Daily Briefing

Ten Things You Need to Know Today: 6 November 2021

The Week’s daily digest of the news agenda, published at 8am

1

EU warns Britain over Article 16

Britain could be on the brink of a trade war with the EU after Brussels warned of “serious consequences” if Downing Street suspended the post-Brexit deal. The EU commissioner Maroš Šefčovič said that “we have seen no move at all from the UK side” following talks. There are fears the UK could trigger Article 16, which allows either side to take unilateral “safeguard measures” that would suspend parts of the deal agreed by Johnson with Brussels if it causes “serious economic, societal or environmental difficulties”.

2

Thunberg says Cop26 a ‘PR event’

Greta Thunberg told a climate rally in Glasgow that Cop26 has turned into a “PR event”. The 18-year-old attacked global leaders for turning the urgent talks into a “greenwash festival” and said that “drastic cuts” were needed to halt climate change, adding that the conference is a celebration of “business as usual and blah blah blah”. The previous day, the Swedish said suggested that summit talks were becoming a “greenwashing campaign” for politicians and business leaders.

3

Police phones ‘should be trawled’

Police officers should face spot checks of their phones to tackle “revolting” misconduct including misogyny, the chief inspector of constabulary has said. Sir Tom Winsor said random trawls of phones could act as a deterrent for officers who had shared photographs of crime scenes, inappropriate jokes and racist, sexist and homophobic slurs. His comments followed the admission this week by Metropolitan Police constables that they photographed the bodies of two murdered sisters and shared them with colleagues on WhatsApp.

4

Vaughan suspended from BBC slot

Michael Vaughan has been withdrawn from his BBC 5 Live radio show after a second Asian cricketer said that he heard the former England captain make a racist comment. Vaughan had revealed that he is named in the 100-page report on claims of institutional racism at Yorkshire but added that he was “gobsmacked” to be in the report. He has denied the allegations. Roger Hutton, the Yorkshire chairman, resigned over the club’s handling of the allegations against it.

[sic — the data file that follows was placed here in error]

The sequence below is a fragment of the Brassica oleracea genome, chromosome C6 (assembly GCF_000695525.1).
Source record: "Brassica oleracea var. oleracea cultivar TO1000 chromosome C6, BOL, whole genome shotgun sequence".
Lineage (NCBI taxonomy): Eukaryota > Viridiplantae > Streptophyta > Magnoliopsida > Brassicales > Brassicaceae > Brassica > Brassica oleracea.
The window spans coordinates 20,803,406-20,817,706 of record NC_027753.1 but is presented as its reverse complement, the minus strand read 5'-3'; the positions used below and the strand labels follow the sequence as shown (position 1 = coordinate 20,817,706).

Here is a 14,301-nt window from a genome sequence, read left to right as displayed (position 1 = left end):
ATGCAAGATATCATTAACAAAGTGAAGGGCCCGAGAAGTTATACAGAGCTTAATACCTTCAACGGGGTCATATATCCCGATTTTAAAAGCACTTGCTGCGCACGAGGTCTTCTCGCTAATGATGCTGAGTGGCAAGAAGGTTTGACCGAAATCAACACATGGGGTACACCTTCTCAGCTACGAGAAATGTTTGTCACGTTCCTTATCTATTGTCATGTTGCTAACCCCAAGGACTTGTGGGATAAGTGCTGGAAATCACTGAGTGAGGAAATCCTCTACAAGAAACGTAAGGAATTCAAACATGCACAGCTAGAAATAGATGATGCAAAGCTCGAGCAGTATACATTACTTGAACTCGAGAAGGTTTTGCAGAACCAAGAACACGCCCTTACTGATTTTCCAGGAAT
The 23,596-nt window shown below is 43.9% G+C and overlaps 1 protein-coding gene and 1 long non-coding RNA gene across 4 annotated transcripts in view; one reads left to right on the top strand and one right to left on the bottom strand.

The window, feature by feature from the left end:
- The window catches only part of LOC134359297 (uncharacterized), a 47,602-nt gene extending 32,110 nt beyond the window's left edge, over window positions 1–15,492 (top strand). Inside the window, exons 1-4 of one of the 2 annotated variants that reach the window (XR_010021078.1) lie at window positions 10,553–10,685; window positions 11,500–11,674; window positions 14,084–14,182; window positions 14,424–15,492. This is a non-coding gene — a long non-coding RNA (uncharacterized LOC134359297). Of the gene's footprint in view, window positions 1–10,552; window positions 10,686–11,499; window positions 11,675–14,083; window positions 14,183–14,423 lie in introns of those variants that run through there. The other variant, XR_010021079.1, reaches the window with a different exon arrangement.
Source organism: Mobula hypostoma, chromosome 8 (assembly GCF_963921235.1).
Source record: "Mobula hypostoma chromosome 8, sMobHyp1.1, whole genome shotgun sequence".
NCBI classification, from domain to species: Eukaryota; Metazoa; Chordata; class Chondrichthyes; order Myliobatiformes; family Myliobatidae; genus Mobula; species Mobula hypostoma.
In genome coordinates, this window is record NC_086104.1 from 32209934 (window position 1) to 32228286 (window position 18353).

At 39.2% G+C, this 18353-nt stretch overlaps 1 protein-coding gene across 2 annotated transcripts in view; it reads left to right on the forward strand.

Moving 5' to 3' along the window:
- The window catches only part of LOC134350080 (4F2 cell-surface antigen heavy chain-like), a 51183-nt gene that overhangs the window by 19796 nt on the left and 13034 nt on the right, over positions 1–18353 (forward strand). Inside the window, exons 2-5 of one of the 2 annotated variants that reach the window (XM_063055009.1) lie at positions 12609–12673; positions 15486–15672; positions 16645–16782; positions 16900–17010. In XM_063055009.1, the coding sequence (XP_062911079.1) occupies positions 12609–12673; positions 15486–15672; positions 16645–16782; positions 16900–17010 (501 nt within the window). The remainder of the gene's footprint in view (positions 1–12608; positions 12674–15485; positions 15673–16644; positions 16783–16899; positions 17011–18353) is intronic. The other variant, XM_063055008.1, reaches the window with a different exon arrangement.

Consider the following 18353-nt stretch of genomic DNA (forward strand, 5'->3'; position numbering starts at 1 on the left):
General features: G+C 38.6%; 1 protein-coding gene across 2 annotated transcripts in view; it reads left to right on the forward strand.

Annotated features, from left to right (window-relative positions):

5

Booster jab bookings to open

People living in England will be able to book Covid booster jabs a month in advance as the government scrambles to speed up the rollout. Presently, people cannot book their top-up vaccines until six months after their second dose but from next week, those aged 50 and over, and those most at risk, will be able to book from five months after their second Covid jab. “Please do not delay - come and get the jab to keep the virus at bay,” said Sajid Javid, the Health Secretary.

6

Charles to watch Barbados handover

The Prince of Wales is to visit Barbados to witness it officially becoming a republic, after its people voted to remove the Queen. The Prince, invited in his role as future head of the Commonwealth, will be “guest of honour” at the celebration events later this month. On November 30, Sandra Mason, the island’s governor-general dame, will be sworn in as the new head of state, replacing the Queen. The people of Barbados have voted to “fully leave our colonial past behind”.

7

Clashes at Million Mask march

Hundreds of activists clashed with police in central London on Bonfire Night. The Metropolitan Police said eight officers were injured and 12 people arrested after protesters wearing Guy Fawkes-style masks gathered at Trafalgar Square, with some throwing fireworks at police. A crowd watched an effigy of Prime Minister Boris Johnson being burned. One activist said the rally, which is known as the Million Mask March, is “a couple of fingers in the direction of the establishment”.

8

Johnson to hide holiday cost

Boris Johnson is refusing to declare the full cost of a free holiday he took to southern Spain, where he stayed in a villa owned by Lord Goldsmith. The prime minister has listed the holiday in his ministerial register of interests but No 10 said yesterday that he will not declare the trip to Marbella in the Commons register of interests. This means he can avoid stating the full cost of his getaway.

9

Russian diplomat ‘was undercover officer’

A Russian diplomat found dead on the pavement outside the embassy in Berlin last month is believed to have been a secret agent for a Russian intelligence agency. The body of the 35-year-old diplomat was found on October 19 after apparently falling from an upper floor of the Russian embassy building in the German capital. German security officials believe he was an undercover officer for Russia’s FSB, the internal security and counterintelligence service.

10

Oxford ‘hypocrisy’ over Mosley cash

Oxford University has been accused of hypocrisy after accepting a multi-million pound donation from the Mosley family. The Telegraph reported that the establishment was given £6m from a trust set up by Max Mosley to house the fortune he inherited from his father, Sir Oswald Mosley, leader of the British Union of Fascists. “The university has gone off the scale in wokery,” said Prof Lawrence Goldman, a former vice-master of St Peter’s College, “but they take money from a fund established by proven and known fascists”.

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